Chowmein in KolkataLeft: Assamese bread in Goapalara Add some yummy to your ferry ride from Goaplara in Assam to Dimapur in Nagaland by munching on the local fresh bread. Grab some of it early in the day when it’s freshly baked and served wrapped in old newspapers.

Right: Chowmein in Kolkata In Kolkata, chowmein vies for the top spot with maach bhaat, and wins more votes, at least with younger foodies. You can have it any time of the day, it is inexpensive, hygienic, and you have options (chicken, egg, etc)—just some of the reasons it has emerged as Kolkata’s favourite food. Originally brought to Kolkata by the Chinese community, which started restaurants in Bow Bazaar and Tangra, chowmein street stalls later came up everywhere in the city. Now, every square kilometre of the city comes equipped with at least 15 chowmein stalls.

Right top: Ram laddoos in Delhi Ram laddoos are deep-fried moong dal pakoras, served with generous amounts of grated radish and mint chutney. A Delhi specialty, these snacks are sold at many public spaces, including at Lodhi Gardens, where vendors set up trays
laden with goodies, on their khomchas (tripod-like folding stands).
Right bottom: Woodlands’s dosas in Chennai Soft, fluffy uthappams, crisp, golden dosas, and the scent of coconut chutney in the air—Woodlands Hotel’s dosa stall outside Narada Gana Sabha on TTK Road promises all this and more! Try the masala dosa, an all-time favourite. The ghee roast is filling and great value for money, priced between Rs 25 and and Rs 50. Idlis, vadas and other fresh snacks are just
as popular. Open only in the evenings from about 5 pm, this is one of Chennai’s landmarks.

left top: Benarasi paan in Varanasi
The Benarasi paan is an important part of the city’s culture. Leaves are halved and a lime- and-catechu paste smeared on them. If you’re so inclined, your paan can be spiked with aphrodisiacs, intoxicants and even ground pearls, and covered with gold leaf or silver foil. Maghai is the most expensive kind, followed by Jagannath, and mitha and mahoba from West Bengal.
left bottom: Thandai in Varanasi Varanasi is justifiably famous for its thandai, that sugary cooling drink, infused with watermelon and muskmelon seeds, almonds, cardamom, saunf, rose petals, saffron, and if you want it, bhang! Thandai is also mixed with sookhaa mewa—crushed nuts such as cashewnuts, pistachios and almonds. Try the thandai at Mishrambu in the heritage city.

top right: Gulab jamuns in Delhi The halwais of Old Delhi are famous for their mouth-watering traditional mithais, like gulab jamuns and halwas. The best places are hole- in-the-wall little shops with no names, only advertising themselves with the heavenly scent of gulab jamuns being deep-fried in hot ghee.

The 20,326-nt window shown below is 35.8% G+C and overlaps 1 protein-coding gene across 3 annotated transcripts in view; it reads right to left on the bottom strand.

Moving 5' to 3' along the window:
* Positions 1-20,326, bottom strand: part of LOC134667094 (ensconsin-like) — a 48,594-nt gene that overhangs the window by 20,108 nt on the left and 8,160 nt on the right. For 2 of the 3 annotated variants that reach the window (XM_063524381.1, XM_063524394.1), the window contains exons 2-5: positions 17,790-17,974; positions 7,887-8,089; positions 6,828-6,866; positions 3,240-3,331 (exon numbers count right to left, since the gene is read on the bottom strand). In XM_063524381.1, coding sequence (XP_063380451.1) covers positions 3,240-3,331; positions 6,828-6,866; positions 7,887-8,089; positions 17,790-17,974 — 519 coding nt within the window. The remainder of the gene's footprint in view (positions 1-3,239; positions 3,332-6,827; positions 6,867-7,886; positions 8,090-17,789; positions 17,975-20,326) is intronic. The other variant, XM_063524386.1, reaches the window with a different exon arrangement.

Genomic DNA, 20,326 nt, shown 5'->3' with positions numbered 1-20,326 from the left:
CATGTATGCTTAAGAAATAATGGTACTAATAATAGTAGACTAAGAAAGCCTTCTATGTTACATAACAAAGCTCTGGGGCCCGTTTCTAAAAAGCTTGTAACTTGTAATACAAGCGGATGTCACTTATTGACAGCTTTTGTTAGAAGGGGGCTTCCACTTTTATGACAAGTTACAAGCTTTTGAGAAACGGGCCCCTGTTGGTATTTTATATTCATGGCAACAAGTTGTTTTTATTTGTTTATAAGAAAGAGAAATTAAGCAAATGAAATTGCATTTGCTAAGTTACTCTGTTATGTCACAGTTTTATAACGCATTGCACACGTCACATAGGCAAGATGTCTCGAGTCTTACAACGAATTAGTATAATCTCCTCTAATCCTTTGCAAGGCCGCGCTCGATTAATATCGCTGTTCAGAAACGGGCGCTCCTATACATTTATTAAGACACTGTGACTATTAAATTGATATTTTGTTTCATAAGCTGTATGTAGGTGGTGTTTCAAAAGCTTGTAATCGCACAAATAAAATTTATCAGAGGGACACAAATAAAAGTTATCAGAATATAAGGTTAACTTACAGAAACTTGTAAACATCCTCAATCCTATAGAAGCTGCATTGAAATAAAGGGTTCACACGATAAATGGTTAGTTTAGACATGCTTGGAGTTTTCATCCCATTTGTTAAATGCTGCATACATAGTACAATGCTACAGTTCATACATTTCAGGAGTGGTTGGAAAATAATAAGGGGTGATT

bottom right: Lassi in Moradabad A tall glass of lassi is the drink of choice in north India during the hot summer months. Garnished with slivers of nuts and a generous helping of malai, a glass of thick, creamy lassi will keep you cool and hydrated. In small towns like Moradabad, ready glasses sit on a metal box containing ice, to keep them chilled.

top right: Phirni in Old Delhi Not too sweet, with a grainy but creamy texture, and infused with the cool scent of the earthen pot in which it is set, the phirni in Delhi is the perfect end to a meal. Chitli Qabar in Old Delhi is one of the best places to try this traditional dessert, or sample A-One’s superb phirnis that are priced at as little as Rs 10 a kulhar.
bottom right: Vada pao in Mumbai This is the Mumbaikar’s great weakness. Potato filling deep-fried in batter till crisp, and sprinkled with chutney, dark with garlic and masalas. There are many vada pao chains like Jumbo King all over Mumbai, but the taste that truly stays with you is sold in the ramshackle stalls on the road, especially outside local train stations.•

[With input from Anindita Ghosh, Anupa Shah, Neeti Jaychander, Roshni Mitra and Shivli Tyagi]

  • If your desire was to make me hungry, then you have overachieved brilliantly! I guess I had better plan on Indian food for lunch. (Even though it won’t be nearly as good as authentic Indian street food – Yum!!!!)

    • Jeffrey, let me know next time you are in India and I’ll take you for a tour to Old Delhi . . 🙂

  • If your desire was to make me hungry, then you have overachieved brilliantly! I guess I had better plan on Indian food for lunch. (Even though it won’t be nearly as good as authentic Indian street food – Yum!!!!)

  • Brilliantly captured, but I’d highly recommend you visited Indore (MP) once and you’ll discover an extremely interesting street food culture, complete with its sago khichdi (popularly called the sabudana ki khichdi), garadus (Deep-fried tapioca), bhutte ka kees and poha (beaten rice). More specifically, a jewellery market that doubles up as street food / chaat street called the Sarafa bazaar and 56 shops (Chhappan dukaan).